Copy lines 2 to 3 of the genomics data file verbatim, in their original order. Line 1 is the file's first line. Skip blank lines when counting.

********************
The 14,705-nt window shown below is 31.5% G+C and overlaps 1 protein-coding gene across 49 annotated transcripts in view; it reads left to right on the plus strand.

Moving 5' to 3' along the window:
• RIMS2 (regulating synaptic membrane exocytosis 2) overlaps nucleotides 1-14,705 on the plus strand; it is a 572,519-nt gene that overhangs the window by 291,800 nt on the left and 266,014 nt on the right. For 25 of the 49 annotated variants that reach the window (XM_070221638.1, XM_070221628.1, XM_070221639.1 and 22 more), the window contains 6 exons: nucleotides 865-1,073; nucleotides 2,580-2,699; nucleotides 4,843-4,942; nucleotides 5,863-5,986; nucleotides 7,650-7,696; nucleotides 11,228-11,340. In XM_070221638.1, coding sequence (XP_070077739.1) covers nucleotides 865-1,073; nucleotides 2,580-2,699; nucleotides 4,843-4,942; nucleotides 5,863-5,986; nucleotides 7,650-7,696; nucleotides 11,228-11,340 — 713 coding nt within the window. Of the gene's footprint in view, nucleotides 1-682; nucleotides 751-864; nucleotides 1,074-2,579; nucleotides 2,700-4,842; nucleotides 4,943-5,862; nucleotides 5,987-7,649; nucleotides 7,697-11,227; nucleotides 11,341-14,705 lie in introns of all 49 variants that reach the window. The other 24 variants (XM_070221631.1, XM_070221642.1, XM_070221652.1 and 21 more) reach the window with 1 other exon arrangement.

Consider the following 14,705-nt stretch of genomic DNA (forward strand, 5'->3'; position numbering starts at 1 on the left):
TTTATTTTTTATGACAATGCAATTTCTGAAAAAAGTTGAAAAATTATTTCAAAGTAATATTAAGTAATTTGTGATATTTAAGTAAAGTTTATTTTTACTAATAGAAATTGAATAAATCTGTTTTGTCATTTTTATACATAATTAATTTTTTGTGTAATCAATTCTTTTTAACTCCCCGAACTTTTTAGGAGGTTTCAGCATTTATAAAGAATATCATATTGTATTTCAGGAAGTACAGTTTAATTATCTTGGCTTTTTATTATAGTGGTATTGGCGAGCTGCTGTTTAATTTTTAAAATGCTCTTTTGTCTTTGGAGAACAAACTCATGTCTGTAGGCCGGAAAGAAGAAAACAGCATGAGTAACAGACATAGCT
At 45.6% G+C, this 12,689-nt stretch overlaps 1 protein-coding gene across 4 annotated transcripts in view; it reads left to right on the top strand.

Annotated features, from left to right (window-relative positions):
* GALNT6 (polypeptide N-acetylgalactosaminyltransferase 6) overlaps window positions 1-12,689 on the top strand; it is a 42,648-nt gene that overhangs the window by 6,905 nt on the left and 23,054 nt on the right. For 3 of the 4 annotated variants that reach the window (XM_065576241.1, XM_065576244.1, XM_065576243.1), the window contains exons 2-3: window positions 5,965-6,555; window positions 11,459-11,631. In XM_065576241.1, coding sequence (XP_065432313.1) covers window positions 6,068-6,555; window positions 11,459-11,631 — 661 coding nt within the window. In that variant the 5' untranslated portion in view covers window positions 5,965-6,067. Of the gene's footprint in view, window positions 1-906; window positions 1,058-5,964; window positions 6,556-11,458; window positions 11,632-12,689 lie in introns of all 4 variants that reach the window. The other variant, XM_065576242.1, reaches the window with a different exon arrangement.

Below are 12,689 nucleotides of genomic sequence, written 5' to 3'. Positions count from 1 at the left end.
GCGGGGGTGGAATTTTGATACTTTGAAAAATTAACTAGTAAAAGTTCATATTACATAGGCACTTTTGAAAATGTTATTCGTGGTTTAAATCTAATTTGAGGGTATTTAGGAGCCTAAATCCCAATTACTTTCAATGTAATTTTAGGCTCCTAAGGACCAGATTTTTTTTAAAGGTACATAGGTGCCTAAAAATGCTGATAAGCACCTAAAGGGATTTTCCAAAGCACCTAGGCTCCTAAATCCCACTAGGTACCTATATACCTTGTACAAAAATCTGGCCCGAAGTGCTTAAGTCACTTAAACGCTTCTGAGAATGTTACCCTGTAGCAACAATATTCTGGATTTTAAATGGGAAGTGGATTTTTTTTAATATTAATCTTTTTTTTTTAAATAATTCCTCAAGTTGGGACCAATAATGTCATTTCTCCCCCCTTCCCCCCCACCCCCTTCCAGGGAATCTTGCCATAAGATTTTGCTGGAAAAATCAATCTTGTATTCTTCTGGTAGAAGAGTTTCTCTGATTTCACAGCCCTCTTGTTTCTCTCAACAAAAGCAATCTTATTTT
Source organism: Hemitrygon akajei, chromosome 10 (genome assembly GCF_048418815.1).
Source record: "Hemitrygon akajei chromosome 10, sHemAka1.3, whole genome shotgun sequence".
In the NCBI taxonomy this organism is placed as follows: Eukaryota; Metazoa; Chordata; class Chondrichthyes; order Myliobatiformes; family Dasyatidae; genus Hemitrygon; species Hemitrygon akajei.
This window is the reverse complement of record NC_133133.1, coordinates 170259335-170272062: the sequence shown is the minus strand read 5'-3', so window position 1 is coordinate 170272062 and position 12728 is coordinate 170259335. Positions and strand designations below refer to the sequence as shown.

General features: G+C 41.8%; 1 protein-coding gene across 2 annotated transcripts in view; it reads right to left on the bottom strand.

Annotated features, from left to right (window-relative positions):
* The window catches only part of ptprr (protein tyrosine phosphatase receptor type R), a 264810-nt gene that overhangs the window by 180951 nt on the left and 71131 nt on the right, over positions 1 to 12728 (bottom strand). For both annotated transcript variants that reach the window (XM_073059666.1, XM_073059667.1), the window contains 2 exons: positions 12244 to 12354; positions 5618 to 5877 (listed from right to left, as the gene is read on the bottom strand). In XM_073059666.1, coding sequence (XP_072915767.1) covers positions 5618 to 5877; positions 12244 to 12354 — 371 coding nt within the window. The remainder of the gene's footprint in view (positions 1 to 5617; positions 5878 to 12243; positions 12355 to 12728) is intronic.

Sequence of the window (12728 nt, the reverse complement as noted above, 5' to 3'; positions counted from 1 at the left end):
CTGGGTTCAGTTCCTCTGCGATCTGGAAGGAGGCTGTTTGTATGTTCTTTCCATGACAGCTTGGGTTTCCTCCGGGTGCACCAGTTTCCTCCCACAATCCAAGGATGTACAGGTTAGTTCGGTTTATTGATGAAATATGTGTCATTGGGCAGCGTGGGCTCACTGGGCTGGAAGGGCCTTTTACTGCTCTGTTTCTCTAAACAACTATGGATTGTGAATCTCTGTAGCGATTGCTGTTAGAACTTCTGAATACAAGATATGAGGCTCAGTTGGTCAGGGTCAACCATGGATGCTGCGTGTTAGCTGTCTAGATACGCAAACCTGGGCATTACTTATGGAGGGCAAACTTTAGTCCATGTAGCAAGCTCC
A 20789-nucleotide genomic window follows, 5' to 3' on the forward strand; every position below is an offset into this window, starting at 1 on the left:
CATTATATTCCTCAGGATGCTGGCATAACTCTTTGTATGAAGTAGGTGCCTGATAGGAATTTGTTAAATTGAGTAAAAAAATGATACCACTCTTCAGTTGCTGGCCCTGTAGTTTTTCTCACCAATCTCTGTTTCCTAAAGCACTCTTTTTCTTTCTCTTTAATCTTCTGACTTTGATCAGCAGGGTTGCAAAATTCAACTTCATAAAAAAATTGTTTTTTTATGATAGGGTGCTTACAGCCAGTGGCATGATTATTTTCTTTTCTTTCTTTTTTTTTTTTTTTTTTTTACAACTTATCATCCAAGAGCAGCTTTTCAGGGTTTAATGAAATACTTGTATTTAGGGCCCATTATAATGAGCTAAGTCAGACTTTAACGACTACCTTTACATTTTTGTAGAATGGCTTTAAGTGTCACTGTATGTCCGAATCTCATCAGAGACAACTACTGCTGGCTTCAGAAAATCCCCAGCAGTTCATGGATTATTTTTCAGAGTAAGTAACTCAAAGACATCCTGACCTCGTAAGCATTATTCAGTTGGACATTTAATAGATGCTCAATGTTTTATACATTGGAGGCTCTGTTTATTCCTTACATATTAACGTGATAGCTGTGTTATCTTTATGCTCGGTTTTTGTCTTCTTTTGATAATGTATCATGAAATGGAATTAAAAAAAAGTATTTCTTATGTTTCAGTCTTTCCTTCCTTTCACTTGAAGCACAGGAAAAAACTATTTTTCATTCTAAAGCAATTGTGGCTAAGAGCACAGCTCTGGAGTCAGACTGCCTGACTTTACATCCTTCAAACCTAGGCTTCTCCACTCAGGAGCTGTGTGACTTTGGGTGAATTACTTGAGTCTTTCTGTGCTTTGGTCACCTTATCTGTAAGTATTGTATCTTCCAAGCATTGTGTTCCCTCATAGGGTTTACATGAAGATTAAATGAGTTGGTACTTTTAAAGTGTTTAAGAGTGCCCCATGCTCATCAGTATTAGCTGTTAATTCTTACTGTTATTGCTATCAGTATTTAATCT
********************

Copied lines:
Moving 5' to 3' along the window:
• RIMS2 (regulating synaptic membrane exocytosis 2) overlaps nucleotides 1-14,705 on the plus strand; it is a 572,519-nt gene that overhangs the window by 291,800 nt on the left and 266,014 nt on the right. For 25 of the 49 annotated variants that reach the window (XM_070221638.1, XM_070221628.1, XM_070221639.1 and 22 more), the window contains 6 exons: nucleotides 865-1,073; nucleotides 2,580-2,699; nucleotides 4,843-4,942; nucleotides 5,863-5,986; nucleotides 7,650-7,696; nucleotides 11,228-11,340. In XM_070221638.1, coding sequence (XP_070077739.1) covers nucleotides 865-1,073; nucleotides 2,580-2,699; nucleotides 4,843-4,942; nucleotides 5,863-5,986; nucleotides 7,650-7,696; nucleotides 11,228-11,340 — 713 coding nt within the window. Of the gene's footprint in view, nucleotides 1-682; nucleotides 751-864; nucleotides 1,074-2,579; nucleotides 2,700-4,842; nucleotides 4,943-5,862; nucleotides 5,987-7,649; nucleotides 7,697-11,227; nucleotides 11,341-14,705 lie in introns of all 49 variants that reach the window. The other 24 variants (XM_070221631.1, XM_070221642.1, XM_070221652.1 and 21 more) reach the window with 1 other exon arrangement.